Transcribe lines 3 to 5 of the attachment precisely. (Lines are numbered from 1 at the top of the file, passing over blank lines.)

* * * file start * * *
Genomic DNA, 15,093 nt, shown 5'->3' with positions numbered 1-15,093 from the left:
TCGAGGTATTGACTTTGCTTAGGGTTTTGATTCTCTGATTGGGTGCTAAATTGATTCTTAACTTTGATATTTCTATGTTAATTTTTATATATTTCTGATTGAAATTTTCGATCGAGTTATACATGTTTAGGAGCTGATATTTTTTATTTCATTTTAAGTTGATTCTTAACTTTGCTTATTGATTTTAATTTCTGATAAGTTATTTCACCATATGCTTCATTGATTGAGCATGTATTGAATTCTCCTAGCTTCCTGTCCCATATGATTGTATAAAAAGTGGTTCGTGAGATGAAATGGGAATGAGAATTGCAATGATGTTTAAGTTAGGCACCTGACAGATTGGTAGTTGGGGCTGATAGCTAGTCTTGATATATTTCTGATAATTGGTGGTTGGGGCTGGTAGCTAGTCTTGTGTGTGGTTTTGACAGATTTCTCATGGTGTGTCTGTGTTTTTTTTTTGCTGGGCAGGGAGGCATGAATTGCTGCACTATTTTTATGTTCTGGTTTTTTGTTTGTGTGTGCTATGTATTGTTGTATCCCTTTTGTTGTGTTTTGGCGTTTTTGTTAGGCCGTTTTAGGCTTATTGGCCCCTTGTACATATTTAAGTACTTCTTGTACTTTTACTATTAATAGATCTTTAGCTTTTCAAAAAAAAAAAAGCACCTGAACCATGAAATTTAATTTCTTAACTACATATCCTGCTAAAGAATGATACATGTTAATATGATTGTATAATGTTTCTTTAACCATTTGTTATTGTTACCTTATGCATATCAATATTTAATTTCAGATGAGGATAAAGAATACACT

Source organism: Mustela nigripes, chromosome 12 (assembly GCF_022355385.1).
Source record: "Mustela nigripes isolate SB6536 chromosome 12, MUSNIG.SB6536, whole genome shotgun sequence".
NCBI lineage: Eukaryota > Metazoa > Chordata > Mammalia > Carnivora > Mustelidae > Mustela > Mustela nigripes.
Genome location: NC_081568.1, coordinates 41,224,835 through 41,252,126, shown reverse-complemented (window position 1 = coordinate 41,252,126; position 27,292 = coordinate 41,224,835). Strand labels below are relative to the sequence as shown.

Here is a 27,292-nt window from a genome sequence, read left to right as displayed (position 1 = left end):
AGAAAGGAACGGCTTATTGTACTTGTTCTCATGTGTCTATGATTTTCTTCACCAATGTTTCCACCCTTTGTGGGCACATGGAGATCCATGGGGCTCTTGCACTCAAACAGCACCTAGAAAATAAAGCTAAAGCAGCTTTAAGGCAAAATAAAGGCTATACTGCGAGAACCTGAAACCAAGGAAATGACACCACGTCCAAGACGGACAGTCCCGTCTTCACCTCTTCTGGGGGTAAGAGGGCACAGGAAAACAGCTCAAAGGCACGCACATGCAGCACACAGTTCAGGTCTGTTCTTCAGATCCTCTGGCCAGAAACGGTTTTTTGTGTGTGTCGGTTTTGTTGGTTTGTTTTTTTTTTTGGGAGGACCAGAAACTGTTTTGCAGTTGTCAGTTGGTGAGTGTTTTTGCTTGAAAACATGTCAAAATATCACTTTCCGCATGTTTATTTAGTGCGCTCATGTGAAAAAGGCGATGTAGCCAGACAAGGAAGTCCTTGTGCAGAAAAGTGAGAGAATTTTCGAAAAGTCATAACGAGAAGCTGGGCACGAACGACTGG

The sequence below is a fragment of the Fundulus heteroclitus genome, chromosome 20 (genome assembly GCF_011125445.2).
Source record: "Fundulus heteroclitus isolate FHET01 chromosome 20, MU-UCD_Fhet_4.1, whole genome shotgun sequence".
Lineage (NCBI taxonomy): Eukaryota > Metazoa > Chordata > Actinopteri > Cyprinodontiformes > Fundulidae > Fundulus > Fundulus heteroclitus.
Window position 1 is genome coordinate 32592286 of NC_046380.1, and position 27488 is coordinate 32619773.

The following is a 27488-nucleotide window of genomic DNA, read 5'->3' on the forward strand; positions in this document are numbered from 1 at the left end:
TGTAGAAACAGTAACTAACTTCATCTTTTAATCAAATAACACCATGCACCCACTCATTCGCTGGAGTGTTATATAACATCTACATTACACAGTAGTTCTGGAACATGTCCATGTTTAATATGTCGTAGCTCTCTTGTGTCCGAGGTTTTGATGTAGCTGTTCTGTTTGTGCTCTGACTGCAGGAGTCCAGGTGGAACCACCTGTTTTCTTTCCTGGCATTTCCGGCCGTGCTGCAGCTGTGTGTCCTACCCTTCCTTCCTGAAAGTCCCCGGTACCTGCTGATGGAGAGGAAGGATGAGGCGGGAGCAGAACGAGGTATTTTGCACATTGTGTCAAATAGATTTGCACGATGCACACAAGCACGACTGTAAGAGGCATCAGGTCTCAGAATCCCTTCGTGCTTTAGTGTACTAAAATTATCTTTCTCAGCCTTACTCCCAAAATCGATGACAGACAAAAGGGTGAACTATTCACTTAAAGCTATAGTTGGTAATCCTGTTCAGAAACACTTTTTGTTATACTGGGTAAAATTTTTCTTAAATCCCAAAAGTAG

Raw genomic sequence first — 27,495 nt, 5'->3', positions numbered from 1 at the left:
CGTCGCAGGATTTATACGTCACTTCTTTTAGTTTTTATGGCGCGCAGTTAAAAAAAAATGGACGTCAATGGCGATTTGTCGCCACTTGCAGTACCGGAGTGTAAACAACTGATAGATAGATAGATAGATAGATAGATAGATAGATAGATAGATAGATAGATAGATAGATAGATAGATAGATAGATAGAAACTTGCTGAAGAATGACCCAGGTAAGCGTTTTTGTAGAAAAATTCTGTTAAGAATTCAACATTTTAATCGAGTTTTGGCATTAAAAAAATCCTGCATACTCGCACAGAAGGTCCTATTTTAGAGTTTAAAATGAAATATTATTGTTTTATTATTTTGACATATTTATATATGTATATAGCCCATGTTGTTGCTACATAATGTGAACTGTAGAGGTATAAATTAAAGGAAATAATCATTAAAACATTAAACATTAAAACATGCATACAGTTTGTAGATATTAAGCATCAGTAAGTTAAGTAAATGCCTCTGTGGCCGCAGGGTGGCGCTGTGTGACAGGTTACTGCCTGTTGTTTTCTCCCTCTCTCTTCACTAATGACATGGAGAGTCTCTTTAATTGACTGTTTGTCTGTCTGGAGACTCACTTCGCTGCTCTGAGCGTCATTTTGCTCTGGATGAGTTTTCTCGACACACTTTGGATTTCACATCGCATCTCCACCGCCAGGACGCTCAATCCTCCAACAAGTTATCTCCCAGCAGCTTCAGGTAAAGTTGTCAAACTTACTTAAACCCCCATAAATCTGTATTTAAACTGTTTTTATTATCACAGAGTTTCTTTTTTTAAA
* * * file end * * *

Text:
Source organism: Mustela nigripes, chromosome 12 (assembly GCF_022355385.1).
Source record: "Mustela nigripes isolate SB6536 chromosome 12, MUSNIG.SB6536, whole genome shotgun sequence".
NCBI lineage: Eukaryota > Metazoa > Chordata > Mammalia > Carnivora > Mustelidae > Mustela > Mustela nigripes.